The courts and Congress have resolved this potential tension, however, by harmonizing the policies underlying the Fourth Amendment and the President’s commander-in-chief power in light of the Framers’ intentions and historical practice. The leading Supreme Court case in this respect is United States v. United States District Court, better known as “Keith,” for the federal judge whom the government sought to order to admit evidence obtained by warrantless surveillance of domestic organizations. While holding that the normal Fourth Amendment requirements—probable cause, reasonable particularity, and approval by a neutral and disinterested magistrate—apply to surveillance of domestic national security threats, it recognized that a different rule may apply “with respect to activities of foreign powers or their agents.”
Congress expressly adopted this distinction—based on long historical practice predating Keith—in the Foreign Intelligence Surveillance Act of 1978, which established a framework outside of the standard warrant requirement for the federal government to obtain approval for and conduct electronic surveillance and, later, physical searches. This framework requires the government to obtain approval by neutral judges (who sit on the Foreign Intelligence Surveillance Court) and to lay out facts justifying the belief that the target is “a foreign power or an agent of a foreign power,” as well as “a detailed description of the nature of the information sought and the type of communications or activities to be subjected to the surveillance.”
Further, with one limited potential exception described below, FISA does not apply at all to a “United States person,” which includes U.S. citizens and permanent residents, absent evidence demonstrating that he or she is an agent of a foreign power. In this way, Congress and the courts, which have repeatedly affirmed and upheld the FISA framework, have allowed the executive to act aggressively while still subjecting executive action to oversight where the domestic activities of foreign powers threaten the nation’s safety.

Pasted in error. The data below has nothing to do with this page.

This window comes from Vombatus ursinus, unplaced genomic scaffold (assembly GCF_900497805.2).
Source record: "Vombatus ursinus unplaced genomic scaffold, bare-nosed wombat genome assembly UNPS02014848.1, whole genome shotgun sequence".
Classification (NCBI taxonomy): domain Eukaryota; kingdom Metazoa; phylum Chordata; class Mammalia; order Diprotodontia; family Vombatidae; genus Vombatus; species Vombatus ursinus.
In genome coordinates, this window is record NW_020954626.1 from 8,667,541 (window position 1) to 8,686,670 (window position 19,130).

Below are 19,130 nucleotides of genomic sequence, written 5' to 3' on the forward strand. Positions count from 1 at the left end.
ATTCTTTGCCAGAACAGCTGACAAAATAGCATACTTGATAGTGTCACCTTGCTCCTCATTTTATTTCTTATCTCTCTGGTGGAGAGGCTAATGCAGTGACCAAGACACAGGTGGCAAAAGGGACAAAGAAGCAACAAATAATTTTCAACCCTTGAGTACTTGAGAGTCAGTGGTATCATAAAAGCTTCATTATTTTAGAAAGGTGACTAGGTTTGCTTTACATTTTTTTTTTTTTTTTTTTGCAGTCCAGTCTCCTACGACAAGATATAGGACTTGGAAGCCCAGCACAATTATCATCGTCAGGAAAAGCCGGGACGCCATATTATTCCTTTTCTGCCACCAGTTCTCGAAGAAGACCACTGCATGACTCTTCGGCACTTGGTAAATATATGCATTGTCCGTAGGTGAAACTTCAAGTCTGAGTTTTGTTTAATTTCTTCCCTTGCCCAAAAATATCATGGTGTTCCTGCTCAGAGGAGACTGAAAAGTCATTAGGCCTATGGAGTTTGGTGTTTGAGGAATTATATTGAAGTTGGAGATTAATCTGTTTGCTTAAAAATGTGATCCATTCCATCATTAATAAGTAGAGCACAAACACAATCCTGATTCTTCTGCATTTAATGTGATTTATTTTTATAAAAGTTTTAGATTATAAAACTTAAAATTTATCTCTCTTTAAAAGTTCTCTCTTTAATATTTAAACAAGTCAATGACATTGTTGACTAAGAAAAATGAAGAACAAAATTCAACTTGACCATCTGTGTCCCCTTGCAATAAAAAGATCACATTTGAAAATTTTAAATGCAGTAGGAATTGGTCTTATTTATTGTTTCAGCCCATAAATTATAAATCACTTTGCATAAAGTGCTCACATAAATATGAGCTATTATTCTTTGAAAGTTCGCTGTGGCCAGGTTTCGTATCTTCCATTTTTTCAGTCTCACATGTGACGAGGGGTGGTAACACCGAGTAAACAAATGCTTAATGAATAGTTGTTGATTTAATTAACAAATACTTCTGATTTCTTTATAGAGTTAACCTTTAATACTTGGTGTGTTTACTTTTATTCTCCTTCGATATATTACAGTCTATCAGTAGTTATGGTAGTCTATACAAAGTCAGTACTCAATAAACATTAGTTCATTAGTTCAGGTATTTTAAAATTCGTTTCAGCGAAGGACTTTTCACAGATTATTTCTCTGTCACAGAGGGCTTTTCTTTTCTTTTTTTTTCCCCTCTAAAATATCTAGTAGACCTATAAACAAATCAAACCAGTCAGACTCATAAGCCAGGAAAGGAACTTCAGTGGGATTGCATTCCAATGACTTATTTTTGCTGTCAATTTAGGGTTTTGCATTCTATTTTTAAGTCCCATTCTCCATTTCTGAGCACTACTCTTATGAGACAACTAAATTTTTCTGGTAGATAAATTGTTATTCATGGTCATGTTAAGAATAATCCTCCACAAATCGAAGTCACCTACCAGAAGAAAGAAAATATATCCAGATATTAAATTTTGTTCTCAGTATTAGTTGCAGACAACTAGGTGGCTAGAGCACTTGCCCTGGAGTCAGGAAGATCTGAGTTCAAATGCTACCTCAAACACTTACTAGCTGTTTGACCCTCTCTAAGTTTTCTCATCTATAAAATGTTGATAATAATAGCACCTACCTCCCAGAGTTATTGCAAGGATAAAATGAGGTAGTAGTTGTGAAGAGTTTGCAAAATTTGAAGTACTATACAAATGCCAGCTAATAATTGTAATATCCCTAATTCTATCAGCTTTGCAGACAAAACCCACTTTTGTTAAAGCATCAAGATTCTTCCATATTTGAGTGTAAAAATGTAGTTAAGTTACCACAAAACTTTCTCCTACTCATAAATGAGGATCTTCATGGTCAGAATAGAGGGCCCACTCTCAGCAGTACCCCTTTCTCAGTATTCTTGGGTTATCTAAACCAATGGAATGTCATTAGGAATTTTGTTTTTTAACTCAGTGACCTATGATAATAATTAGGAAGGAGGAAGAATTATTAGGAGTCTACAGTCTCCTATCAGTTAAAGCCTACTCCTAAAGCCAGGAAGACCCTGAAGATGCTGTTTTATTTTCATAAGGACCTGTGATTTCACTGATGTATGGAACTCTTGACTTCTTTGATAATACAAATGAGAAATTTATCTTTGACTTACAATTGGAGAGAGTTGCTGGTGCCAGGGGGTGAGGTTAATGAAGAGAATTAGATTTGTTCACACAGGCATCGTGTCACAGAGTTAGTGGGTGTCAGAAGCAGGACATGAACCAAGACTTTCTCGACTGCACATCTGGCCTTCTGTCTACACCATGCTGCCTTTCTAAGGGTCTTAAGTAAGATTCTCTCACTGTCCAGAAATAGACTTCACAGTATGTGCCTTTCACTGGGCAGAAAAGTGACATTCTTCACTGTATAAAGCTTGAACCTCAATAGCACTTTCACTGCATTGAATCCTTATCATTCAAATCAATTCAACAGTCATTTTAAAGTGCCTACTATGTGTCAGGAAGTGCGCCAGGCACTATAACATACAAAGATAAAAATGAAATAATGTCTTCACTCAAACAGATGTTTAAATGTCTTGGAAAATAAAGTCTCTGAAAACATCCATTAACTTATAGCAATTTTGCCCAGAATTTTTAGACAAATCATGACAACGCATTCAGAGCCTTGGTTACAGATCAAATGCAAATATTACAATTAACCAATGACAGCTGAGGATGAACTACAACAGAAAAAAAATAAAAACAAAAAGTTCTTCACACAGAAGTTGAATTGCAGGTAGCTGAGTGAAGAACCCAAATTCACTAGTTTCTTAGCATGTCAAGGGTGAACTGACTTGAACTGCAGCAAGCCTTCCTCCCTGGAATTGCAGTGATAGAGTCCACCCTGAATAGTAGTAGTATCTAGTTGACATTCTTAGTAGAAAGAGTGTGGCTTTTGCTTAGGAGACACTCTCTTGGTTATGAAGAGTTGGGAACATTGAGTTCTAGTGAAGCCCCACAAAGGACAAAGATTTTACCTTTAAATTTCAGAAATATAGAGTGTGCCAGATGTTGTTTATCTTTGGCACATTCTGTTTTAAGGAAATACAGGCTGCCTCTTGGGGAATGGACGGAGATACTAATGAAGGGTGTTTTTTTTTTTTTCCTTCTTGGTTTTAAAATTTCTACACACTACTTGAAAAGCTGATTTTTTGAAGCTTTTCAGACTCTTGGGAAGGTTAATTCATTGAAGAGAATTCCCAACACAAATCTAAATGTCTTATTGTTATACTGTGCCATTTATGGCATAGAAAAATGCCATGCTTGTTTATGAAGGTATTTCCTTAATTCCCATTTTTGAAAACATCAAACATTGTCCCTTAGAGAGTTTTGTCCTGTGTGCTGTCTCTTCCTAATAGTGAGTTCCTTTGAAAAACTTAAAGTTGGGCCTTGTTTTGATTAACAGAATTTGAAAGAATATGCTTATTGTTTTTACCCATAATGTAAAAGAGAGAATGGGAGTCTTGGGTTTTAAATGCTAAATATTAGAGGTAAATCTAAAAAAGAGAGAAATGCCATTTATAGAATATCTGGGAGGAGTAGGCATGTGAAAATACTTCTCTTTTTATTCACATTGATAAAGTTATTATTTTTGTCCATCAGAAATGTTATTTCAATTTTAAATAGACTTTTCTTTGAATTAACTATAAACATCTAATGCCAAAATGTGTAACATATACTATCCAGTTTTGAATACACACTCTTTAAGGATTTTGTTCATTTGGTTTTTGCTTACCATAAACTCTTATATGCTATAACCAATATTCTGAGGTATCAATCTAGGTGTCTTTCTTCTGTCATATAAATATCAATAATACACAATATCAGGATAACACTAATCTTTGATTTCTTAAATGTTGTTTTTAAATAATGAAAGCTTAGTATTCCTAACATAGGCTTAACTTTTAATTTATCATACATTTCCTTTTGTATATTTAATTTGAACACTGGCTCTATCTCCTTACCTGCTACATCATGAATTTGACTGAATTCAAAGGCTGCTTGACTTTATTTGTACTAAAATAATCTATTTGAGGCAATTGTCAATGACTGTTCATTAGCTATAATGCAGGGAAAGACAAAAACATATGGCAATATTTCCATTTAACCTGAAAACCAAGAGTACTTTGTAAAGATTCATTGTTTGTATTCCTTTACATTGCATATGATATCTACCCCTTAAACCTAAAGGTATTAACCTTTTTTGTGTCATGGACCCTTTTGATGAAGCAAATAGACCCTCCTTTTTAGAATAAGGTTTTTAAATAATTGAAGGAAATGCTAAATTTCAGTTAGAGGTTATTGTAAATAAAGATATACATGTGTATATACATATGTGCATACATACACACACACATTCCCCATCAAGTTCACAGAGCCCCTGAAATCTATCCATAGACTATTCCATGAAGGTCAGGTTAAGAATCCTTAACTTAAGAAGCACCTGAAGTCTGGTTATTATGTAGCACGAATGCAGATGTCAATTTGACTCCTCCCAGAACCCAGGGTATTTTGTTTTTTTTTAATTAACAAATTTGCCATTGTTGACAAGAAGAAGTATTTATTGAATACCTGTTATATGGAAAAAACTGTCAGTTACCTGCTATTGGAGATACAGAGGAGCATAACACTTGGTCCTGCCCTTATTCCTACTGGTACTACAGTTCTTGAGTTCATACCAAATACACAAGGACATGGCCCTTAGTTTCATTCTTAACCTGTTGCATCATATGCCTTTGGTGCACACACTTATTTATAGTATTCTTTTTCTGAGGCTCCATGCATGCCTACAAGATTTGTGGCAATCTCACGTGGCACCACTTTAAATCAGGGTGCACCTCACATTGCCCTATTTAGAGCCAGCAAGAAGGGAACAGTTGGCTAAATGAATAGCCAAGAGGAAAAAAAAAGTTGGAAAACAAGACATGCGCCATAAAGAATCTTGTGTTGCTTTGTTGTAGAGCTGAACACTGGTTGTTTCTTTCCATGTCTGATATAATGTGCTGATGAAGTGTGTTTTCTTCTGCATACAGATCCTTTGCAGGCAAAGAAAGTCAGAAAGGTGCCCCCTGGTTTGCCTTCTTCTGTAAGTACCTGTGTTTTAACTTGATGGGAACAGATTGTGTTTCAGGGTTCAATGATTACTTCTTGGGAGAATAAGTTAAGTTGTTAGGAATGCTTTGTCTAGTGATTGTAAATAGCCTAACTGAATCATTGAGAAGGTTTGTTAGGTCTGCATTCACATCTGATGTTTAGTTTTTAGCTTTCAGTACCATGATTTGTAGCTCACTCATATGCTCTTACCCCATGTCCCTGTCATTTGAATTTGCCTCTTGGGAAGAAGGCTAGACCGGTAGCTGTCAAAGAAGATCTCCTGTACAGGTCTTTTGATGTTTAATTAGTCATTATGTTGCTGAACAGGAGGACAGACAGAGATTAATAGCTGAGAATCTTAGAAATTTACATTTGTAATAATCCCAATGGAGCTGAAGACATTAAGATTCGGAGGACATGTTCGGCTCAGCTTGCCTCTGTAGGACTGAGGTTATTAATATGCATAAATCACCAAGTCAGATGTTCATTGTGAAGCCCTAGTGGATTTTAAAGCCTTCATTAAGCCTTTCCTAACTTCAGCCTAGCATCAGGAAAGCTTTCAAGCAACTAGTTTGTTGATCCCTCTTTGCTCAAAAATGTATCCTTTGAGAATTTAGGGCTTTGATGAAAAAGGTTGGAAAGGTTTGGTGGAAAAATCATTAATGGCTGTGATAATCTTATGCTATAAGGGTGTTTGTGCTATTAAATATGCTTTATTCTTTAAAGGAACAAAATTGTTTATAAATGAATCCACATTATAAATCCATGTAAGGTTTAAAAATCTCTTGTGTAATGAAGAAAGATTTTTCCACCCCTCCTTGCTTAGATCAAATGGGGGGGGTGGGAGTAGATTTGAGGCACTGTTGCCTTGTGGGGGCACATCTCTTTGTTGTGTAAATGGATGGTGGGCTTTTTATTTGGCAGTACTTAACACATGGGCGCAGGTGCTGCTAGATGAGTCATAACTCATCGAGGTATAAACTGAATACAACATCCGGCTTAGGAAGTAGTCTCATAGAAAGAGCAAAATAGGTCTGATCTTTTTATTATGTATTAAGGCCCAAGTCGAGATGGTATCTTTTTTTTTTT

The three anti-terrorist tools up for reauthorization follow that model and even provide for greater protections than the Constitution requires. Two are standard tools of the trade in criminal investigations—“roving” wiretaps and “business records” orders—and the third corrects a small loophole in the surveillance authority provided by FISA.
“Roving” wiretaps are nothing remarkable or unprecedented. Since 1986, courts have issued roving “Title III” warrants in criminal investigations, allowing this type of surveillance to collect evidence on players in organized crime and other targets of criminal investigations who have learned that a regular wiretap can be evaded by use of modern technology, switching between prepaid cell phones and various Internet channels for communications. These warrants have been upheld repeatedly by the courts as lawful.